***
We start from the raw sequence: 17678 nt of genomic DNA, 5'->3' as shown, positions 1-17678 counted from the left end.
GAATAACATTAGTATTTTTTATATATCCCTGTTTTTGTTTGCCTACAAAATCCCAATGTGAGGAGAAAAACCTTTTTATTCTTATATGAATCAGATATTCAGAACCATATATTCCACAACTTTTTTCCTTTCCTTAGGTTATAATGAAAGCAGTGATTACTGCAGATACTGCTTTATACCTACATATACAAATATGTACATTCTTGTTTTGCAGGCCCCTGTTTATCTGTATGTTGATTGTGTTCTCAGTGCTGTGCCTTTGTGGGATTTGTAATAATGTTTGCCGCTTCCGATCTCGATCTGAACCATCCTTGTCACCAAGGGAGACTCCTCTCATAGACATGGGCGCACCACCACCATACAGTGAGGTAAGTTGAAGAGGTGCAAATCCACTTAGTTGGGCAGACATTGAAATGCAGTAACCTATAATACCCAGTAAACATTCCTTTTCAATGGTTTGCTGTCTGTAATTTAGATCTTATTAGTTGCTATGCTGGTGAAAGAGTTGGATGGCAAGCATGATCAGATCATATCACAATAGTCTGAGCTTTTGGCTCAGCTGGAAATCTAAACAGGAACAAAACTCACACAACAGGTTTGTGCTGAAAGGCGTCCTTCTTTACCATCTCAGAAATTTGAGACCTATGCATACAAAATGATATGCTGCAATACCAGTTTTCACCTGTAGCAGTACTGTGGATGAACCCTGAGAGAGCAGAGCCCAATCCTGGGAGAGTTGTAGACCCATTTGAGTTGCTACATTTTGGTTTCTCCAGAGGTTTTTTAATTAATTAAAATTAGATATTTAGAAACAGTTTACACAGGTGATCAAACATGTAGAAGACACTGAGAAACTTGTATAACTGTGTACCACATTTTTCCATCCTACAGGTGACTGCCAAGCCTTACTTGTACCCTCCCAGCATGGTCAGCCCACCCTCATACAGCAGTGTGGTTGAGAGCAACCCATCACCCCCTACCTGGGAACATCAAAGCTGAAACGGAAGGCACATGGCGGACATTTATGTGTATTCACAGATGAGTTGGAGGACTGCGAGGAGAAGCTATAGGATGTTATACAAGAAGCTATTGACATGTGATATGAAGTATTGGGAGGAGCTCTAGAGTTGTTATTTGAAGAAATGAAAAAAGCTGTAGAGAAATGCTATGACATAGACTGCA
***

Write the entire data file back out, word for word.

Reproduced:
We start from the raw sequence: 17678 nt of genomic DNA, 5'->3' as shown, positions 1-17678 counted from the left end.
GAATAACATTAGTATTTTTTATATATCCCTGTTTTTGTTTGCCTACAAAATCCCAATGTGAGGAGAAAAACCTTTTTATTCTTATATGAATCAGATATTCAGAACCATATATTCCACAACTTTTTTCCTTTCCTTAGGTTATAATGAAAGCAGTGATTACTGCAGATACTGCTTTATACCTACATATACAAATATGTACATTCTTGTTTTGCAGGCCCCTGTTTATCTGTATGTTGATTGTGTTCTCAGTGCTGTGCCTTTGTGGGATTTGTAATAATGTTTGCCGCTTCCGATCTCGATCTGAACCATCCTTGTCACCAAGGGAGACTCCTCTCATAGACATGGGCGCACCACCACCATACAGTGAGGTAAGTTGAAGAGGTGCAAATCCACTTAGTTGGGCAGACATTGAAATGCAGTAACCTATAATACCCAGTAAACATTCCTTTTCAATGGTTTGCTGTCTGTAATTTAGATCTTATTAGTTGCTATGCTGGTGAAAGAGTTGGATGGCAAGCATGATCAGATCATATCACAATAGTCTGAGCTTTTGGCTCAGCTGGAAATCTAAACAGGAACAAAACTCACACAACAGGTTTGTGCTGAAAGGCGTCCTTCTTTACCATCTCAGAAATTTGAGACCTATGCATACAAAATGATATGCTGCAATACCAGTTTTCACCTGTAGCAGTACTGTGGATGAACCCTGAGAGAGCAGAGCCCAATCCTGGGAGAGTTGTAGACCCATTTGAGTTGCTACATTTTGGTTTCTCCAGAGGTTTTTTAATTAATTAAAATTAGATATTTAGAAACAGTTTACACAGGTGATCAAACATGTAGAAGACACTGAGAAACTTGTATAACTGTGTACCACATTTTTCCATCCTACAGGTGACTGCCAAGCCTTACTTGTACCCTCCCAGCATGGTCAGCCCACCCTCATACAGCAGTGTGGTTGAGAGCAACCCATCACCCCCTACCTGGGAACATCAAAGCTGAAACGGAAGGCACATGGCGGACATTTATGTGTATTCACAGATGAGTTGGAGGACTGCGAGGAGAAGCTATAGGATGTTATACAAGAAGCTATTGACATGTGATATGAAGTATTGGGAGGAGCTCTAGAGTTGTTATTTGAAGAAATGAAAAAAGCTGTAGAGAAATGCTATGACATAGACTGCA